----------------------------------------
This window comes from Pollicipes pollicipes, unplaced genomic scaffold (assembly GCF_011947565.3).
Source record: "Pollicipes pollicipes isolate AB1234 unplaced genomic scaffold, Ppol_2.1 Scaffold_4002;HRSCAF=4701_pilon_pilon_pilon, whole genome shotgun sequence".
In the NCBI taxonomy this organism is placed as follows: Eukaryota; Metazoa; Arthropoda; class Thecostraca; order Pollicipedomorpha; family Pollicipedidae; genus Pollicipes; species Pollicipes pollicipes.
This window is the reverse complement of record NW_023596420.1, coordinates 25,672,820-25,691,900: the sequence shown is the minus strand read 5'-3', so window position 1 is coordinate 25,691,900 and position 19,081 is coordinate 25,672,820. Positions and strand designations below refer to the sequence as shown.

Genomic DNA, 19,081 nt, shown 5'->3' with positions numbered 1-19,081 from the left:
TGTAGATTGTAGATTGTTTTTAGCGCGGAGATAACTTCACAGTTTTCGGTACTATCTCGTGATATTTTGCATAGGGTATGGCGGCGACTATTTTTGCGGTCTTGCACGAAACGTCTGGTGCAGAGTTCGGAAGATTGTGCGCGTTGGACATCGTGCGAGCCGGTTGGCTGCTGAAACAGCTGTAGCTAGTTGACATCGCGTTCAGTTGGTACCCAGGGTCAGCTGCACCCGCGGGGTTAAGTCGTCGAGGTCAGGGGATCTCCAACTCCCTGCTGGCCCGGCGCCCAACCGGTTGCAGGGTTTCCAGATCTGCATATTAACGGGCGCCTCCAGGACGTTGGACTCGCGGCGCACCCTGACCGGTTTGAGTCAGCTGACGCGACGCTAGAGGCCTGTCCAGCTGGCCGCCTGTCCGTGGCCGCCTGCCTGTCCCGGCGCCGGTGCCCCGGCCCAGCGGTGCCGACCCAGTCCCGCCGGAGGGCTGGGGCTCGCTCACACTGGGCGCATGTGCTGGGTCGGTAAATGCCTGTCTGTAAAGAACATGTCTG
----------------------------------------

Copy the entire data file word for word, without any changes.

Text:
This window comes from Pollicipes pollicipes, unplaced genomic scaffold (assembly GCF_011947565.3).
Source record: "Pollicipes pollicipes isolate AB1234 unplaced genomic scaffold, Ppol_2.1 Scaffold_4002;HRSCAF=4701_pilon_pilon_pilon, whole genome shotgun sequence".
In the NCBI taxonomy this organism is placed as follows: Eukaryota; Metazoa; Arthropoda; class Thecostraca; order Pollicipedomorpha; family Pollicipedidae; genus Pollicipes; species Pollicipes pollicipes.
This window is the reverse complement of record NW_023596420.1, coordinates 25,672,820-25,691,900: the sequence shown is the minus strand read 5'-3', so window position 1 is coordinate 25,691,900 and position 19,081 is coordinate 25,672,820. Positions and strand designations below refer to the sequence as shown.

Genomic DNA, 19,081 nt, shown 5'->3' with positions numbered 1-19,081 from the left:
TGTAGATTGTAGATTGTTTTTAGCGCGGAGATAACTTCACAGTTTTCGGTACTATCTCGTGATATTTTGCATAGGGTATGGCGGCGACTATTTTTGCGGTCTTGCACGAAACGTCTGGTGCAGAGTTCGGAAGATTGTGCGCGTTGGACATCGTGCGAGCCGGTTGGCTGCTGAAACAGCTGTAGCTAGTTGACATCGCGTTCAGTTGGTACCCAGGGTCAGCTGCACCCGCGGGGTTAAGTCGTCGAGGTCAGGGGATCTCCAACTCCCTGCTGGCCCGGCGCCCAACCGGTTGCAGGGTTTCCAGATCTGCATATTAACGGGCGCCTCCAGGACGTTGGACTCGCGGCGCACCCTGACCGGTTTGAGTCAGCTGACGCGACGCTAGAGGCCTGTCCAGCTGGCCGCCTGTCCGTGGCCGCCTGCCTGTCCCGGCGCCGGTGCCCCGGCCCAGCGGTGCCGACCCAGTCCCGCCGGAGGGCTGGGGCTCGCTCACACTGGGCGCATGTGCTGGGTCGGTAAATGCCTGTCTGTAAAGAACATGTCTG